The COVID-19 pandemic has been nothing short of a black swan event for the global economy – particularly for the many supply chains that power it. The challenges facing supply chain leaders across all sectors have forced them to pivot in the face of numerous headwinds and consistent downstream demand.
Unfortunately, these struggles don’t end with the pandemic. Waves of disruption will continue long afterward.
As we look ahead to the year ahead, supply chain leaders face new and significant challenges. How they respond will determine how the companies they represent—and the world at large—recover from COVID-19.
Here’s a look at the top six challenges on the horizon and how supply chain leaders can address them.
1. Rising fuel and freight costs
Crude oil prices are a simple litmus test of economic performance – namely, how they affect the cost of fuel prices, which in turn affect freight rates. It’s safe to say that fuel costs are high and continue to rise. Over an 18-month period – April 2020 to September 2021 – the cost per barrel of crude oil has more than tripled from $20.10/barrel to $68.50. Fuel prices have reacted in the same way, with spot prices for freight transport hitting highs in over a decade in 2021.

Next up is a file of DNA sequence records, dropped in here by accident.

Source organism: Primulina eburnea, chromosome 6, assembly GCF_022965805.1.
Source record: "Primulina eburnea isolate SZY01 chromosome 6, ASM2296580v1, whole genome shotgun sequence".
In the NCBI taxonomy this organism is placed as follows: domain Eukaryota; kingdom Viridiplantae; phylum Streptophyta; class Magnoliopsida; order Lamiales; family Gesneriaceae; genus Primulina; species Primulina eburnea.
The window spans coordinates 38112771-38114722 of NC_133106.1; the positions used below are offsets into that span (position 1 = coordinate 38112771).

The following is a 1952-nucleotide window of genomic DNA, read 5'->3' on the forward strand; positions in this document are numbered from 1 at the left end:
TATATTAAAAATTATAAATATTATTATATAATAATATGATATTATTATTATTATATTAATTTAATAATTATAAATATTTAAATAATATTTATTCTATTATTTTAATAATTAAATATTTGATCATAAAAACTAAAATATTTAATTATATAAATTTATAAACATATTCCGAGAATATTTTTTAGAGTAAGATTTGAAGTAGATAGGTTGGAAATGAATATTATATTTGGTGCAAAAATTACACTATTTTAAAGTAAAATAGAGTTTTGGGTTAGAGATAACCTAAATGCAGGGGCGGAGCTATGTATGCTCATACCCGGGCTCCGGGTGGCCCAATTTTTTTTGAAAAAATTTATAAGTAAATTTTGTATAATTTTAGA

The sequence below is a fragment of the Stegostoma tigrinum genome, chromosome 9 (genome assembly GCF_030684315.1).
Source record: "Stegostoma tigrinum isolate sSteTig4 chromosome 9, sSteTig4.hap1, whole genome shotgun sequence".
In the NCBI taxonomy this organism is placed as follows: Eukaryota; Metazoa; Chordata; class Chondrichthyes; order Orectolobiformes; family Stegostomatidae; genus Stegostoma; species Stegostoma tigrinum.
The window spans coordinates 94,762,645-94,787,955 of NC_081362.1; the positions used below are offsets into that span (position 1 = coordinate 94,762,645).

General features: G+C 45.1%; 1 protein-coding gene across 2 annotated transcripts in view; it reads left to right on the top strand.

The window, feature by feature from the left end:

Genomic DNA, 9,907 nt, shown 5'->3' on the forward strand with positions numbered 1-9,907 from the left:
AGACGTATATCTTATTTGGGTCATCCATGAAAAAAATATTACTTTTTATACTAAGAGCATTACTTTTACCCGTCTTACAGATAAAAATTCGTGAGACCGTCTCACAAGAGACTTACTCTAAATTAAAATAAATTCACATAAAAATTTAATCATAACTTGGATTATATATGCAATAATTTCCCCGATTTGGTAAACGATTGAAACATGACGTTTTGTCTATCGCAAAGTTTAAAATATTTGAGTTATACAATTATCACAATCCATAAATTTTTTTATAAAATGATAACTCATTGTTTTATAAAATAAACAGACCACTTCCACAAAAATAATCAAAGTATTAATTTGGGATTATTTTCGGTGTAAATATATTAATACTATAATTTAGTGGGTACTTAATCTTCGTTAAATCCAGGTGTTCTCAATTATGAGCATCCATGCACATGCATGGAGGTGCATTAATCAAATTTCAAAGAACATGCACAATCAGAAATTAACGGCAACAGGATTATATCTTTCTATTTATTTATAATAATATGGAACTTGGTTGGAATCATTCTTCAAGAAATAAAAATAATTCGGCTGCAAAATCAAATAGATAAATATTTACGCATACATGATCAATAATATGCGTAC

While time may bring some relief from constant spot prices and inflation, supply chain executives must brace themselves for sustained high costs in an inflationary era. Cost saving initiatives such as investments in TMS platforms, contract negotiations and strategic load and route planning will come first.
2. Shortage of material and scarcity
Supply and demand are in an ongoing imbalance and will continue to be imbalanced in 2022. While suppliers struggle to fill backorders and meet current customer demand, supply chain managers must remain agile. Expect shortages of critical materials to persist — including staple foods, petrochemicals, electronic components, plastics, and more.
Supply chain leaders need to work closely with production and operations managers to avoid bottlenecks due to material shortages. Prepare upstream for rising costs and new contract negotiations as supply chains diversify.
3. Renegotiation of contracts and terms
Contract negotiations become commonplace when tensions flare up between customers and suppliers. Expect to negotiate everything from new delivery terms and deadlines to price increases and contingency arrangements. Suppliers will try to capitalize on shortages and demand; Supply chain leaders need to hedge against the same factors.
Great supply chain leaders will use long-term partnerships to maintain favorable conditions. More importantly, they strive to build mutually beneficial relationships and give suppliers a reason to trust them. In return, they reward transparent suppliers with consistent business and fair prices.
It is important to conduct negotiations with empathy while still holding key terms and rates to avoid liabilities and solidify supply chain operations for the future.
4. Constant and increasing demand